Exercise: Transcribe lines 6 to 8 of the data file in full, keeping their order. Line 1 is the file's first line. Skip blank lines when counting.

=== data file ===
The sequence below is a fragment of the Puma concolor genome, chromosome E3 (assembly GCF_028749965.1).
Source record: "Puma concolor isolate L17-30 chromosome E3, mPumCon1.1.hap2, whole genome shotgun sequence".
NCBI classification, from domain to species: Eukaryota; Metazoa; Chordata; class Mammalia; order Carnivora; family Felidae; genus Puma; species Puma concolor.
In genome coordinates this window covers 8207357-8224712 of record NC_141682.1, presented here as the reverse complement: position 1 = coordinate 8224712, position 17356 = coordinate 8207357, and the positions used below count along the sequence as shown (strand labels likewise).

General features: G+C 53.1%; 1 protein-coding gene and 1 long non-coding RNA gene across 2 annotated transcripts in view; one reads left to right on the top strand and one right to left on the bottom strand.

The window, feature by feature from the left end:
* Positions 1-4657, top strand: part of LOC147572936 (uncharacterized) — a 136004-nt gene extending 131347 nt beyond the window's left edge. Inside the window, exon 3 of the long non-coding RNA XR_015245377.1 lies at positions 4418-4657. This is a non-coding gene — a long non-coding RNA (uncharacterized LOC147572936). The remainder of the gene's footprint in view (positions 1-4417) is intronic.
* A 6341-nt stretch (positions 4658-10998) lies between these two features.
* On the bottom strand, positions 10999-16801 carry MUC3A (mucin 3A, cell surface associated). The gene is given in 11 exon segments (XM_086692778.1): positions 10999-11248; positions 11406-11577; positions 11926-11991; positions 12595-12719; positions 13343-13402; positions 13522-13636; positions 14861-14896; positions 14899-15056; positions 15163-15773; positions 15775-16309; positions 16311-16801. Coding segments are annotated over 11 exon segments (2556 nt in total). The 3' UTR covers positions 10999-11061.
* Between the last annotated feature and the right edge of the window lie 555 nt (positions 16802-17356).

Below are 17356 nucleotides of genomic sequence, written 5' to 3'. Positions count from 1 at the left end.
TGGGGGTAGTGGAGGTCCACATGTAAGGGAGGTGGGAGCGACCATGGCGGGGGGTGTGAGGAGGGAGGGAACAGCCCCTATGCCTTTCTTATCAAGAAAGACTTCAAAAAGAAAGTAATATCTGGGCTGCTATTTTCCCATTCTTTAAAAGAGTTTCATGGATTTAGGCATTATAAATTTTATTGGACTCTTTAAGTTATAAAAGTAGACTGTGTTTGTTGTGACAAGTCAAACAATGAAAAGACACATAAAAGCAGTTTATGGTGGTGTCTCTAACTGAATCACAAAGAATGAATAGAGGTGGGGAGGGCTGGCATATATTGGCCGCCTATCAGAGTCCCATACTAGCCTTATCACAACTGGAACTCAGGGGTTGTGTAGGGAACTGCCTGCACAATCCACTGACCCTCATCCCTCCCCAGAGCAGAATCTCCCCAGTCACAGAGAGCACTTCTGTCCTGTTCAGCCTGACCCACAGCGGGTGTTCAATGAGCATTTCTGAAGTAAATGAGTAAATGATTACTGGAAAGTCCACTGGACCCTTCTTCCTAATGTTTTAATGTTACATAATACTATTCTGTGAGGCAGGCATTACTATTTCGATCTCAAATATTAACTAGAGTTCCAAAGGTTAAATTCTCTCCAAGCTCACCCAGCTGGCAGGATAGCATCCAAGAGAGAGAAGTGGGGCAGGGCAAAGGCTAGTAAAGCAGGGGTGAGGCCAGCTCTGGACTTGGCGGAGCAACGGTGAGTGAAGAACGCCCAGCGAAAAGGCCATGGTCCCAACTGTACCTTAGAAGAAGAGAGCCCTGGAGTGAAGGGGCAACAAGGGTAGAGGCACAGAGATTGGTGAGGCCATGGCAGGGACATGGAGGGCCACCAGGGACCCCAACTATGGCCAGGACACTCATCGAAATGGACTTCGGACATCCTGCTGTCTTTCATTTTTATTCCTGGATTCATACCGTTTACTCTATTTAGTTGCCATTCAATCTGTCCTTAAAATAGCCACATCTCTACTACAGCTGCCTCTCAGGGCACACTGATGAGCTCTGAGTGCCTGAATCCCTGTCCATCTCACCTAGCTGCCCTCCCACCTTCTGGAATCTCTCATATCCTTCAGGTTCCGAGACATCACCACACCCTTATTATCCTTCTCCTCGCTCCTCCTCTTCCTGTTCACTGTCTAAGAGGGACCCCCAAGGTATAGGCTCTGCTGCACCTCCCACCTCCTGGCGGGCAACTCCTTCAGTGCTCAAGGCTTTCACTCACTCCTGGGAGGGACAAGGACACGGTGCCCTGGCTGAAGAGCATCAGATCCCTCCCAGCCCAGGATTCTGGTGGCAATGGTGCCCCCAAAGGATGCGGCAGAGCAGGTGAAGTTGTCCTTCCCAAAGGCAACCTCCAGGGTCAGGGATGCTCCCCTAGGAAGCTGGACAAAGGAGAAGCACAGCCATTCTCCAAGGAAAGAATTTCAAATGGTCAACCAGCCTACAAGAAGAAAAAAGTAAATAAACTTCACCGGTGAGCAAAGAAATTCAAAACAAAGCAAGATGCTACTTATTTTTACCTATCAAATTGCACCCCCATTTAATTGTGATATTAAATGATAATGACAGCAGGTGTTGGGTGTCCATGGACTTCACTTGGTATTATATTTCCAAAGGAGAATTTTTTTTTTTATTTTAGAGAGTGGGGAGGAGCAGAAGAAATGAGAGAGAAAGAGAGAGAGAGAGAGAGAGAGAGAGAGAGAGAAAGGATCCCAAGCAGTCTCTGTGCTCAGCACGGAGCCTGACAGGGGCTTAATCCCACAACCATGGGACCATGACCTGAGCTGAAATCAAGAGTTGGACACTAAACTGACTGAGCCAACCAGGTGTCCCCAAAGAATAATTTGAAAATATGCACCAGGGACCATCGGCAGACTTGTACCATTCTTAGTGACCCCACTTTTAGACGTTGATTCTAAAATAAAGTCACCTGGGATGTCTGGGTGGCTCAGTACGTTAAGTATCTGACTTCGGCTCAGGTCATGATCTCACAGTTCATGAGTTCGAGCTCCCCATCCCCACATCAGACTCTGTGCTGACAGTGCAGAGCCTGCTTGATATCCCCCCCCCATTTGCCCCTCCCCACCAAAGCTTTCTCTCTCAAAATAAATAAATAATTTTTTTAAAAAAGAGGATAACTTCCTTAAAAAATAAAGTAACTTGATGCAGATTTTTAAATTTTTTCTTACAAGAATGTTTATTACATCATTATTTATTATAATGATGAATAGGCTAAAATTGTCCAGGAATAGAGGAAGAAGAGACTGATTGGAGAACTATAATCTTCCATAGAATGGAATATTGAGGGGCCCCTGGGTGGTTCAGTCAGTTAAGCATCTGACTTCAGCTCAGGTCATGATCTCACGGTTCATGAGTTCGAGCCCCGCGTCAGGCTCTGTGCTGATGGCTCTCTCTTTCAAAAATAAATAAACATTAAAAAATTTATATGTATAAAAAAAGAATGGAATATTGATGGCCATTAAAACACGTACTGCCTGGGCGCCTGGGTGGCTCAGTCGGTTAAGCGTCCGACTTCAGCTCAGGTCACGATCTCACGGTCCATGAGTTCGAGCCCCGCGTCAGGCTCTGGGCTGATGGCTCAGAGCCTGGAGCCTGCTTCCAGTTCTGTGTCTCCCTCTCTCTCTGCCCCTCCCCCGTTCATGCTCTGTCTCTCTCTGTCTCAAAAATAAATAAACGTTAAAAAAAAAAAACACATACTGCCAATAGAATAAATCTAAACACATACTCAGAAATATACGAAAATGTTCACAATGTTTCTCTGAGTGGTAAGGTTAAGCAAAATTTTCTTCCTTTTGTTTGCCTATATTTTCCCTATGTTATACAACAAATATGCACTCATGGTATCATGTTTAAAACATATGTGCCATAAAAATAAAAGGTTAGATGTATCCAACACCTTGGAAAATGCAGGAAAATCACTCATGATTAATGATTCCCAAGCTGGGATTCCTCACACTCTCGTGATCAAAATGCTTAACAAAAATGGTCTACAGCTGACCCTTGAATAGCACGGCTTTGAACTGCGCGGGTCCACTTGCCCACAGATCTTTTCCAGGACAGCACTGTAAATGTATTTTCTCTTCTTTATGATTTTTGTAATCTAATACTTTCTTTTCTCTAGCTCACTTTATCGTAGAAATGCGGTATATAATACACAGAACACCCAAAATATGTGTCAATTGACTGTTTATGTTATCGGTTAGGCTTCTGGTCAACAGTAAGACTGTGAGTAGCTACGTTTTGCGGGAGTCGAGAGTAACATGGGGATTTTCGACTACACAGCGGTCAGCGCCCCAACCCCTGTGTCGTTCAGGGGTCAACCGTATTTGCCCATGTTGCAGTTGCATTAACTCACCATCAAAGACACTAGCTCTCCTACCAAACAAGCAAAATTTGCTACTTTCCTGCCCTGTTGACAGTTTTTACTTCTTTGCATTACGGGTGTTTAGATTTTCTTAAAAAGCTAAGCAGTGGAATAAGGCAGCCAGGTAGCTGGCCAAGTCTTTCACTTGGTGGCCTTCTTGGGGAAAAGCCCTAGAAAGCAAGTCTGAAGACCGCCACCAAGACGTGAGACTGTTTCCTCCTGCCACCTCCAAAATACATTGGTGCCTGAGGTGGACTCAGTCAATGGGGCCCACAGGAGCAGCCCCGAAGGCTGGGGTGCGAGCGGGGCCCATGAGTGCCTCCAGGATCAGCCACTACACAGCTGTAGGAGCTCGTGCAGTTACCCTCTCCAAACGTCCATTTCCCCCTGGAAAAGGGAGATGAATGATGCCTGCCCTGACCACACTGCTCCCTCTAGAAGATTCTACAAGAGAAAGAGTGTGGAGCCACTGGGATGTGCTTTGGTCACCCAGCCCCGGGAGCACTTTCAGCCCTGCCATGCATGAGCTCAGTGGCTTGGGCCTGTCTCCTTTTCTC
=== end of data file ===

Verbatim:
The window, feature by feature from the left end:
* Positions 1-4657, top strand: part of LOC147572936 (uncharacterized) — a 136004-nt gene extending 131347 nt beyond the window's left edge. Inside the window, exon 3 of the long non-coding RNA XR_015245377.1 lies at positions 4418-4657. This is a non-coding gene — a long non-coding RNA (uncharacterized LOC147572936). The remainder of the gene's footprint in view (positions 1-4417) is intronic.
* A 6341-nt stretch (positions 4658-10998) lies between these two features.